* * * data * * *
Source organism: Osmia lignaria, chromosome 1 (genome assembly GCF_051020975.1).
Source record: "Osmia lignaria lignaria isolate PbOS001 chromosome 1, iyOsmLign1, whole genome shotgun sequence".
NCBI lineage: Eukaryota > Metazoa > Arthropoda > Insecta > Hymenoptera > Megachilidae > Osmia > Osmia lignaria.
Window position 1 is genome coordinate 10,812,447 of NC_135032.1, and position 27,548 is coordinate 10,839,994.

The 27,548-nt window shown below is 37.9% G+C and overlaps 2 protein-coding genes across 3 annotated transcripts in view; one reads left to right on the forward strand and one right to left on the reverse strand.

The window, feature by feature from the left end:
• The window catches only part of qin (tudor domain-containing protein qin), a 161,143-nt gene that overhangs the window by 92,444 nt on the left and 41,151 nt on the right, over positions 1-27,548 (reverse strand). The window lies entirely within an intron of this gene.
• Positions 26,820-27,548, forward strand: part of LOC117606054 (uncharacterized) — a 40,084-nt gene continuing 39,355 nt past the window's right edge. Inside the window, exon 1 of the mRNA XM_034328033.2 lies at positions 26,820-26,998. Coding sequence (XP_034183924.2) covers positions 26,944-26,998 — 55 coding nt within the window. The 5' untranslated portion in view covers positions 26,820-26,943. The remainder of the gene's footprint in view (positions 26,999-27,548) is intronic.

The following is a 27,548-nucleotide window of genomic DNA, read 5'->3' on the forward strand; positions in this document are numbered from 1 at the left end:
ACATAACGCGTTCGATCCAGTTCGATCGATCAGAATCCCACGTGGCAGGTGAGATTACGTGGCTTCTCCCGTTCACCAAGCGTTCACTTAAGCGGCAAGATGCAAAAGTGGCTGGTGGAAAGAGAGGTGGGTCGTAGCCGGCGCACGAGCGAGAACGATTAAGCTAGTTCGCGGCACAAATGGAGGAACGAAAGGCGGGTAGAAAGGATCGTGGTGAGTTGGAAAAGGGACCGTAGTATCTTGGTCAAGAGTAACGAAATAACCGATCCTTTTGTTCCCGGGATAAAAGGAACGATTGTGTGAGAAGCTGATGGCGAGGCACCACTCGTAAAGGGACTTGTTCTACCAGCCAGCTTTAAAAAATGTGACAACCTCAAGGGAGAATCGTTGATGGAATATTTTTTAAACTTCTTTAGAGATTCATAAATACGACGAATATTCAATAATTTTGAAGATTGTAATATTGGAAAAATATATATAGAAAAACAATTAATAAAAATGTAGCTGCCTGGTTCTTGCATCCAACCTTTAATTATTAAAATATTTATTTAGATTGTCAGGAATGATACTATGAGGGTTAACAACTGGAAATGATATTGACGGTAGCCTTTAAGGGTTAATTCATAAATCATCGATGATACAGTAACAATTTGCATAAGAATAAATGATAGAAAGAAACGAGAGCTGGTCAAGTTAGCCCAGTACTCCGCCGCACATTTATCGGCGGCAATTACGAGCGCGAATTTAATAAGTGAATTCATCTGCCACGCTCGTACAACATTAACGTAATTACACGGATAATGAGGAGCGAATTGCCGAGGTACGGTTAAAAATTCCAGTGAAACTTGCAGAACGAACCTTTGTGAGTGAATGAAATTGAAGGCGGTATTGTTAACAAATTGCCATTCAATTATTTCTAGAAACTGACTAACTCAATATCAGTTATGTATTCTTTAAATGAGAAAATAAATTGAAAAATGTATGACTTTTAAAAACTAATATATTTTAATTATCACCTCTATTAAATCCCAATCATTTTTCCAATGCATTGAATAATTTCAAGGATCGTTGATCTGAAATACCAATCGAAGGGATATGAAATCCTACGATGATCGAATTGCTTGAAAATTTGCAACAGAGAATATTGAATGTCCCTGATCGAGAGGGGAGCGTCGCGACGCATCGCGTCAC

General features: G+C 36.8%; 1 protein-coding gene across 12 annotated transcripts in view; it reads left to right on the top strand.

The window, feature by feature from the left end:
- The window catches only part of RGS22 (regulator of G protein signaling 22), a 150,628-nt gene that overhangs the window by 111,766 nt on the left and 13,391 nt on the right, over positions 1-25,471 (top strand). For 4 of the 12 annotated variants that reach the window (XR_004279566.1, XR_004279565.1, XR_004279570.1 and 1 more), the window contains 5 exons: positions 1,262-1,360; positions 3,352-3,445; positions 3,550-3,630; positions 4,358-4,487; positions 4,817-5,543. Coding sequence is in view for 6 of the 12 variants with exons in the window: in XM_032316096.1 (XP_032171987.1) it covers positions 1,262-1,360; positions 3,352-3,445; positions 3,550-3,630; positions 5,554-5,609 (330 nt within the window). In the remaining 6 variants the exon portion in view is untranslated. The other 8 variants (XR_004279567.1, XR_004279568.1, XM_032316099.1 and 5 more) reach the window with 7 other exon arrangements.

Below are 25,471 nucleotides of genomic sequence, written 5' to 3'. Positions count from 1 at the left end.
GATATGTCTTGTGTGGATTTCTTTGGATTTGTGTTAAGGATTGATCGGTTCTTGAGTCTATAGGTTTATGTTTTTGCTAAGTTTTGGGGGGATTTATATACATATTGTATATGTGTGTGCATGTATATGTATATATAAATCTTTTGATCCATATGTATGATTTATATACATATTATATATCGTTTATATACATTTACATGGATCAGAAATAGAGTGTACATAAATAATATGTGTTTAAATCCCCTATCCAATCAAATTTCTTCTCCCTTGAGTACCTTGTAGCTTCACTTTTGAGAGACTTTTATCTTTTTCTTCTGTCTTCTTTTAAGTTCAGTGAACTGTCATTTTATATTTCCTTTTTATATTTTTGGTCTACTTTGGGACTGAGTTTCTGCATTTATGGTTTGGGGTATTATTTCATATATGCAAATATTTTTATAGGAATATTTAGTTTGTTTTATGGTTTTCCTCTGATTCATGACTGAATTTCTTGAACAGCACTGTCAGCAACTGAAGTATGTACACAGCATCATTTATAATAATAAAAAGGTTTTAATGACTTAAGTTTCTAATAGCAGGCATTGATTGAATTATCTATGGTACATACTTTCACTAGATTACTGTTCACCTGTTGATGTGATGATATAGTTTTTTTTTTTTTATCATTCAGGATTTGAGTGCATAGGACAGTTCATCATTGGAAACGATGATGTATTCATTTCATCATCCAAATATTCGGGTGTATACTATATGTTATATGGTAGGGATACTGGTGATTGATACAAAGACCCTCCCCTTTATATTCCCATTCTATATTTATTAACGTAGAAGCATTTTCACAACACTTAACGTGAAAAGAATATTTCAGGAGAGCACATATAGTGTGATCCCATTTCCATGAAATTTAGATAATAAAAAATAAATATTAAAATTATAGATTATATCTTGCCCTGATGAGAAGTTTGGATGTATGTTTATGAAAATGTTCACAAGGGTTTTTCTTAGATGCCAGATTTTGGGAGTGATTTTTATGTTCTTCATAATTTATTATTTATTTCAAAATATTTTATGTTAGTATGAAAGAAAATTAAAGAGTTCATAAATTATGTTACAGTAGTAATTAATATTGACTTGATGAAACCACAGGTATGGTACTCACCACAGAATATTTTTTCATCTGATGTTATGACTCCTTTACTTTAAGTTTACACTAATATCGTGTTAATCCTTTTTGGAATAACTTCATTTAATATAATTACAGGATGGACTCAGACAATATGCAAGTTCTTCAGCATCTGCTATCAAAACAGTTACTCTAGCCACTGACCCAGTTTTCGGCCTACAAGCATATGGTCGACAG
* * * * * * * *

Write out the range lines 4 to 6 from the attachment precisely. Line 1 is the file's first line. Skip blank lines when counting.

Window position 1 is genome coordinate 10,812,447 of NC_135032.1, and position 27,548 is coordinate 10,839,994.

The 27,548-nt window shown below is 37.9% G+C and overlaps 2 protein-coding genes across 3 annotated transcripts in view; one reads left to right on the forward strand and one right to left on the reverse strand.

The window, feature by feature from the left end: